Do you want to know more about the arguments against eating native Australian wildlife? Then read our informative and factual guide…
There are several arguments against eating native Australian wildlife and while most people find it most unsavory to put a dollar value on the life of Australian wildlife others have developed quite a penchant for eating them. One of the primary arguments against eating native Australian wildlife is of course posted by animal lovers who believe that animals should not be destroyed to satiate human appetite.
However; these arguments against eating native Australian wildlife have certainly not stopped the ballooning growth of the kangaroo industry (that includes the meat and skin of the animal for human consumption) to an annual worth of $200 million. Similarly, plant based bushfeed industry has also grown rapidly from its 1996 value of $14 million.
Many native Australian wildlife are also popular as pets and reptile enthusiasts are known to shell out as much as $5000 for a single live green tree python; while it is not surprising to see overseas bird enthusiasts coughing up as much as $9000 for a red tailed black cockatoo. The wildflower industry has seen a similar growth and today it’s estimated at $50 million.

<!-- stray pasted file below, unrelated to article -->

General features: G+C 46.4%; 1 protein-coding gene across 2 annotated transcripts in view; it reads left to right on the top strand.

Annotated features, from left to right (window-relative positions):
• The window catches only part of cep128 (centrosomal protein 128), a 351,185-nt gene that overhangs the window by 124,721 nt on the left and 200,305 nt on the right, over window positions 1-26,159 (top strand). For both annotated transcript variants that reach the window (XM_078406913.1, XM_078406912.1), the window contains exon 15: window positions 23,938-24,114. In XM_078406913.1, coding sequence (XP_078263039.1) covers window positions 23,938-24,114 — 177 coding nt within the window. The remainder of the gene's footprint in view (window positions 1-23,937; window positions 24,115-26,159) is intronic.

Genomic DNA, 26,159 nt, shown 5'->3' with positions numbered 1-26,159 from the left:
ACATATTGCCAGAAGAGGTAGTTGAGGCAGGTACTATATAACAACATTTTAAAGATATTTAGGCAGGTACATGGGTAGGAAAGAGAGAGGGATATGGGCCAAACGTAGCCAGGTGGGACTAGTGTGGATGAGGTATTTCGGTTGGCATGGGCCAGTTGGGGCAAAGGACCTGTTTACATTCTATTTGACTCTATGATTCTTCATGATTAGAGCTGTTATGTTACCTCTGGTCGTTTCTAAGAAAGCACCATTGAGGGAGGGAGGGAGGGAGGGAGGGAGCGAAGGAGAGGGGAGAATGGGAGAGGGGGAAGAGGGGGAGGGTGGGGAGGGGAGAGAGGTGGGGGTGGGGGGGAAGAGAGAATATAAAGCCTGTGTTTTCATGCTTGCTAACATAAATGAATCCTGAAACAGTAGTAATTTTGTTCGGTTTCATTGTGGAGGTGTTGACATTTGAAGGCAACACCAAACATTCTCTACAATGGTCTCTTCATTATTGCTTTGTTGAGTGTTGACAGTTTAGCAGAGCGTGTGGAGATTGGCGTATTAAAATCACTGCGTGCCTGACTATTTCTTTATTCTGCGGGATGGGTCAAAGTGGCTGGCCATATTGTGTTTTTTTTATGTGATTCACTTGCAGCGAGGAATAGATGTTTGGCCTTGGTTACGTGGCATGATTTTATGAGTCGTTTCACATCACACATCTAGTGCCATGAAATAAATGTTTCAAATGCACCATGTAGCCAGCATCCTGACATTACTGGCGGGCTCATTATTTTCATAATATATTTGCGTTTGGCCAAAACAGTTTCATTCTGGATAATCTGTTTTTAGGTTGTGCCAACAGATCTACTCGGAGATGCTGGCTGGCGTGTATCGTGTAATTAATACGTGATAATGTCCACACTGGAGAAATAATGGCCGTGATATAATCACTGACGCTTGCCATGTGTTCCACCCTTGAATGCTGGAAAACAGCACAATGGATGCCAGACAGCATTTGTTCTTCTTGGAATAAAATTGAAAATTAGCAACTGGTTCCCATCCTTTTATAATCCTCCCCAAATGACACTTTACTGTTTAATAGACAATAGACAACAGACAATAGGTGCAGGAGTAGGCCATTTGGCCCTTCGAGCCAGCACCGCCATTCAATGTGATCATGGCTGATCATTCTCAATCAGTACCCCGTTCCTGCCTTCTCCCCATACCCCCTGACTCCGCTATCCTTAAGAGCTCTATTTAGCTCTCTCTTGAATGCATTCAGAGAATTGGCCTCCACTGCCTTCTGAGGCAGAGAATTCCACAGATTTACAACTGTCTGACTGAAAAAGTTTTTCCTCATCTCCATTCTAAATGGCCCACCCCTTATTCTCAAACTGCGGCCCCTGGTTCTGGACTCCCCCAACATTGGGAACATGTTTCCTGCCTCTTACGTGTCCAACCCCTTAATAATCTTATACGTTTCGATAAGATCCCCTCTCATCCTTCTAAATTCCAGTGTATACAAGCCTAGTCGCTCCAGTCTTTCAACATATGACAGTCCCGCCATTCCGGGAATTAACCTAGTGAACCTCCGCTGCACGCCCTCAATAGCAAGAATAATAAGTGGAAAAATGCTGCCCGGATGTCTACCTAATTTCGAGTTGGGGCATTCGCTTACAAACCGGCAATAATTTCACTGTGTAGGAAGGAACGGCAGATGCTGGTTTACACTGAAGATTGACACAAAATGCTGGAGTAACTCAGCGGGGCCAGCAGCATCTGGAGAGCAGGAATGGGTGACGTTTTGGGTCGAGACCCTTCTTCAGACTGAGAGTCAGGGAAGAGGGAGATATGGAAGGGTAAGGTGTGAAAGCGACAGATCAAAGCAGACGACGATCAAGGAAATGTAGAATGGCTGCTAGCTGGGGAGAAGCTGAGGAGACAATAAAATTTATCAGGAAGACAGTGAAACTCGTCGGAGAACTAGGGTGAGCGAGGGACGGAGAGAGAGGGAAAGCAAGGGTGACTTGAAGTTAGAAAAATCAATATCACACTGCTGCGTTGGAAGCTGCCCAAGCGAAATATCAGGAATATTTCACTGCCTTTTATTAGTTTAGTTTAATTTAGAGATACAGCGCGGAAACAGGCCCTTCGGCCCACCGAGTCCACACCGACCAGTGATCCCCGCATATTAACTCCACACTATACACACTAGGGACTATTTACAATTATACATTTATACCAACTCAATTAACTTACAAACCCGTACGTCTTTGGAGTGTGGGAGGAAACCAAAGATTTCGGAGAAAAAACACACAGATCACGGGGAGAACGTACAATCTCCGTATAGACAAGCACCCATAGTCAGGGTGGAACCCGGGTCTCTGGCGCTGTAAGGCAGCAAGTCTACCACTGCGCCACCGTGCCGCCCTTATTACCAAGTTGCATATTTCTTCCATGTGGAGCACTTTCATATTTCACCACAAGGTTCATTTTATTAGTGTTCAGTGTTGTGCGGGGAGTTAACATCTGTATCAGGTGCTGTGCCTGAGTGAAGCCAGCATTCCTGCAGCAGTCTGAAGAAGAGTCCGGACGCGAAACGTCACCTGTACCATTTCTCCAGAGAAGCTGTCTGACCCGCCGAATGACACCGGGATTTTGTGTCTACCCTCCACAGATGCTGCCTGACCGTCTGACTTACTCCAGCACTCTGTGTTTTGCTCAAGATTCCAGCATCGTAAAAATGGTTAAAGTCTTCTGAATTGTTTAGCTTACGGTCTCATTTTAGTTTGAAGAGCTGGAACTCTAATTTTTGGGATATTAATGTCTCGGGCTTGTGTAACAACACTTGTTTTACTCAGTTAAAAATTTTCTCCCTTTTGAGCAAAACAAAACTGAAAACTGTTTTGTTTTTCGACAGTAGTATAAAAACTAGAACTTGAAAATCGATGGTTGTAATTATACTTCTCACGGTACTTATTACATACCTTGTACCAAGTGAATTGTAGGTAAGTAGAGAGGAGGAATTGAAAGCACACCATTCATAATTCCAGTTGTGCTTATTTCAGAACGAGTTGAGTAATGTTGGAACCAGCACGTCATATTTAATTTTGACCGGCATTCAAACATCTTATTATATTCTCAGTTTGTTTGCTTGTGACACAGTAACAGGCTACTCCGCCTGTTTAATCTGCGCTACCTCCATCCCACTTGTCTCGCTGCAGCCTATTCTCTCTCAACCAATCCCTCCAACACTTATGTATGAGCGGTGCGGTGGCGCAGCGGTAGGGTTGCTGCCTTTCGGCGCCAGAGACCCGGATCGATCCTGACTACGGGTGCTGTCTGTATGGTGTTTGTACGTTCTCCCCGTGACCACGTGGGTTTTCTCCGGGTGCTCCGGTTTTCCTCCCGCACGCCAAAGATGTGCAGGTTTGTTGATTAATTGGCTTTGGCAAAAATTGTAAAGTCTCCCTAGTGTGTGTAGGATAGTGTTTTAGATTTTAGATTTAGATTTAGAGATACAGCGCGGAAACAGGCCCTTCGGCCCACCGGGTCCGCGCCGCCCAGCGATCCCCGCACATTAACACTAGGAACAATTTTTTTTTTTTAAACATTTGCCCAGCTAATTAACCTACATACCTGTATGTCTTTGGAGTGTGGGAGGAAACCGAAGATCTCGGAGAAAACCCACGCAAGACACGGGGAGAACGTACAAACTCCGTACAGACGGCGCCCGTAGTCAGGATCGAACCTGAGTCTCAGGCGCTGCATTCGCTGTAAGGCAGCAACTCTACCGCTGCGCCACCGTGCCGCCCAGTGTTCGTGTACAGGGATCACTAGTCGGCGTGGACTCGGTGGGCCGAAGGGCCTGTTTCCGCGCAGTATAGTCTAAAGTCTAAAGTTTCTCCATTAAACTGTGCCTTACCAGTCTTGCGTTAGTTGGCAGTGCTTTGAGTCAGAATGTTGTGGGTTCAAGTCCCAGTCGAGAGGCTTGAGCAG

And there’s more to it than food. Many Australian animals are popular as pets – reptile enthusiasts have been known to fork out more than $5000 for a single live green tree python, while overseas bird-keepers hardly squawk while paying $9000 for a red-tailed black cockatoo.
The recent increase in the commercial activity in association with Australian wildlife has sparked many arguments against eating native Australian wildlife and people wonder if this will help in the conservation efforts or derail the survival of the species. The arguments against eating native Australian wildlife state that there are well defined conservation risks against a very small potential for benefit in the commercial use of wildlife. A heated debate has been raging for some time among scientist, government departments, conservationists and animal welfare lobbies.
Some of the arguments against eating native Australian wildlife state that the overuse of wild species in the form of wildlife harvesting and ranching may lead to the eventual decline and extinction of the species. Several examples have been cited to prove the veracity of these arguments such as the over fishing that led to the eventual decline in the number of orange roughy and abalone, while the toolache wallaby was also hunted to extinction. As a matter of fact an astounding 500 species of animals have been hunted to extinction in the last 400 years.